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Father of brain injury victim who suffers spasms seeks access to trial of cannabis-based drug

Sativex can be trialled for MS sufferers but not those with acquired brain injury.

Robert and Brendan at a clinic in Germany in 2016.
Robert and Brendan at a clinic in Germany in 2016.
Image: Brendan Flynn

A FATHER WHOSE son suffers from daily spasms due to acquired brain injury from a stroke wants a treatment trial for cannabis-based drug Sativex to be expanded.

Brendan Flynn says the spray is used to reduce spasms in MS sufferers but that the remit of a trial is “too narrow” in excluding people with acquired brain injury.

The Wicklow father explains that his 37-year-old son Robert had a heart attack while in Miami Airport in 2011 and suffered a hypoxic brain injury when his brain was deprived of oxygen.

Brendan says his son is living in a care facility in north Dublin and is completely aware of his surroundings but is in need of constant care.

Robert occasionally stays at home with his family, such as this weekend when he’ll attend Ireland’s rugby match at Lansdowne Road, but is not able to live at home on an ongoing basis.

“Rob understands everything that’s going on around him but the damage that was done affected areas of the brain that deal with things like sensitivity and his ability to cope with pain,” Brendan explains.

He’ll move his lips up and down but you’re not getting any sound, but a lot of the time I can make out what he’s saying. If not I can go through my process, asking him ‘is it your right foot, is it your left foot, is it your this?’

Brendan says that Robert suffers muscle spasms every day and night; and that the spasms also cause him to sweat profusely from head-to-toe, leading to a loss of fluids.

In recent times, Brendan explains that Robert is now dealing with a worsening of his condition with his feet turning inwards and downwards and his fingers turning outwards.

He explains that his son’s spasticity is treated with Baclofen but that the drug requires levels to be kept topped-up in the bloodstream by way of a pump.

Brendan says that Sativex is used to treat spasms in other conditions and that he feels his son’s quality of life would be improved if he could use the spray when needed.

“It means you are alert and awake, you can partake in other activities and if a muscle spasm comes on, you can use the spray,” he says.

image004 Robert on his way to Lansdowne Road to see Ireland face England last year. Source: Brendan Flynn

Legal position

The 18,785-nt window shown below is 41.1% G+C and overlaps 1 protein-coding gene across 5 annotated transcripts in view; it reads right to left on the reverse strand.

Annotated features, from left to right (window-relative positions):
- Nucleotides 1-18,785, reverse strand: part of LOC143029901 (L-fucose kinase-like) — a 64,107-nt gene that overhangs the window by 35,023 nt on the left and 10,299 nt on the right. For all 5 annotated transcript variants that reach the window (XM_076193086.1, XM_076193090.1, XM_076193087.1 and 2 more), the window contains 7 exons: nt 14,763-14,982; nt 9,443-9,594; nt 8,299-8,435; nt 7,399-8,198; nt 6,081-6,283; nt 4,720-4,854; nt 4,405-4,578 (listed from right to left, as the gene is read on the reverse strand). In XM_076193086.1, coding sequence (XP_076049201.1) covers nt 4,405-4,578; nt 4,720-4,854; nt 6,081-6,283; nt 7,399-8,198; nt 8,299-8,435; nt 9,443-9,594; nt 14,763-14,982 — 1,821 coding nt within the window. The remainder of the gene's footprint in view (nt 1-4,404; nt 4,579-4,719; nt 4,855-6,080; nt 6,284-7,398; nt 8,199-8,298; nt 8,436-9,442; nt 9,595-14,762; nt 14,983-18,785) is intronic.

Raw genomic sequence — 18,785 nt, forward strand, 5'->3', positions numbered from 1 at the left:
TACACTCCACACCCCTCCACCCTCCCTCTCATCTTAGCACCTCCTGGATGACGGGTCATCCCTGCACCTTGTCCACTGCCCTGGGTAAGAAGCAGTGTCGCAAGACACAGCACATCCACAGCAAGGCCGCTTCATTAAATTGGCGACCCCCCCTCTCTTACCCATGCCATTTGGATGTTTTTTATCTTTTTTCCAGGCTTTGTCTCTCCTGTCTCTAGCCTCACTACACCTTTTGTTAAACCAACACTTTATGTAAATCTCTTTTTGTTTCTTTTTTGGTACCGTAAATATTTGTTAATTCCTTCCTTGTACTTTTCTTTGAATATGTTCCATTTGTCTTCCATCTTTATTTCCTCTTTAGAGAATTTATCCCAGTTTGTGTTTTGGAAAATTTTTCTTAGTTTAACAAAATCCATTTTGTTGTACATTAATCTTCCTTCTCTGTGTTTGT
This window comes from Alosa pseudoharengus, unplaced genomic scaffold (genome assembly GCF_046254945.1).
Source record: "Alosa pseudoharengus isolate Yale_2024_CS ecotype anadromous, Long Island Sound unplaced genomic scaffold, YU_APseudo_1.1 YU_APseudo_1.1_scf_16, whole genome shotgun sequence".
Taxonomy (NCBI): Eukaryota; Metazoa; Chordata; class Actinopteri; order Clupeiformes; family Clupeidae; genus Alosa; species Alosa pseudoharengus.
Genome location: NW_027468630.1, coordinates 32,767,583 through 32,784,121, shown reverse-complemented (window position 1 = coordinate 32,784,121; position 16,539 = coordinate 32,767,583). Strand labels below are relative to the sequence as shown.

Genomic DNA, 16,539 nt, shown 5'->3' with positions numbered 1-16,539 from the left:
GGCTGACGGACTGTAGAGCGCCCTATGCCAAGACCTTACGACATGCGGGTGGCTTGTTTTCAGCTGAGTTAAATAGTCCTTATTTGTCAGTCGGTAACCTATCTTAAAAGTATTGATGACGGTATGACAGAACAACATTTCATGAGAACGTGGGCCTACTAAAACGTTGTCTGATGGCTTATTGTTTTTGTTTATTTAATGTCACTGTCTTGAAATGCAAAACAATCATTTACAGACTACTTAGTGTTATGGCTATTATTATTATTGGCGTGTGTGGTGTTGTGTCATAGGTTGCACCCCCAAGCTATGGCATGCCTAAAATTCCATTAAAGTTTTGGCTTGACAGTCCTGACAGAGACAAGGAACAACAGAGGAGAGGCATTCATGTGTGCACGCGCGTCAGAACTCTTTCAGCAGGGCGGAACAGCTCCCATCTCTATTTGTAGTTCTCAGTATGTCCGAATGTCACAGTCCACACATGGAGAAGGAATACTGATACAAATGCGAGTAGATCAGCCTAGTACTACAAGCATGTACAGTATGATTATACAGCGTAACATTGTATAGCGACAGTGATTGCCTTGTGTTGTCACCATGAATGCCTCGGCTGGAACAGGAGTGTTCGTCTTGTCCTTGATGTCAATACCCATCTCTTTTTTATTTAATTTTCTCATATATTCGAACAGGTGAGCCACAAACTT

Flynn wrote to the Health Products Regulatory Authority a year ago and it confirmed that Sativex has been indicated as a treatment for MS sufferers if they are deemed suitable after a trial period.

In its response, the HPRA told Flynn that the trial programme did not apply to his son’s condition but that this did not legally preclude him from getting it.

Flynn was advised that Sativex was authorised by the HPRA in 2014 and is therefore not illegal but that it would have to be given in an ‘off-label’ prescription by Robert’s doctor.

Such a prescription is one for a medication beyond the stated use, in this case for MS, which Robert does not suffer from.

However, there are barriers even if such a prescription is made.

“Even if you get a prescription, you cannot fill the prescription here as it is not stocked by any of the chemists and they cannot get it from the distributor,” Brendan says.

You will have to go to the north of Ireland to get a prescription filled, which is ludicrous but that rules out any claim for reimbursement by the HSE. I am not interested in making any claim for reimbursement and would be more than willing to foot the bill myself to be able to buy it for my son.

Brendan says he has not received a prescription for Robert, but even if he did and it was filled in the north the treatment would not be administered by his care home because it is not specifically licensed for his condition.

“The only chance we have is that this medication is trialled on patients with acquired brain injury and that Robert is part of that trial. Or the scope of an existing trial is extended and he is included on compassionate grounds,” he said.

Read: ‘The seizures are gone – his smiles are back’: Mother pens letter to Minister after treating son with CBD oil >

Read: Son of woman suffering with chronic pain to hold vigil in bid to legalise cannabis >

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Rónán Duffy

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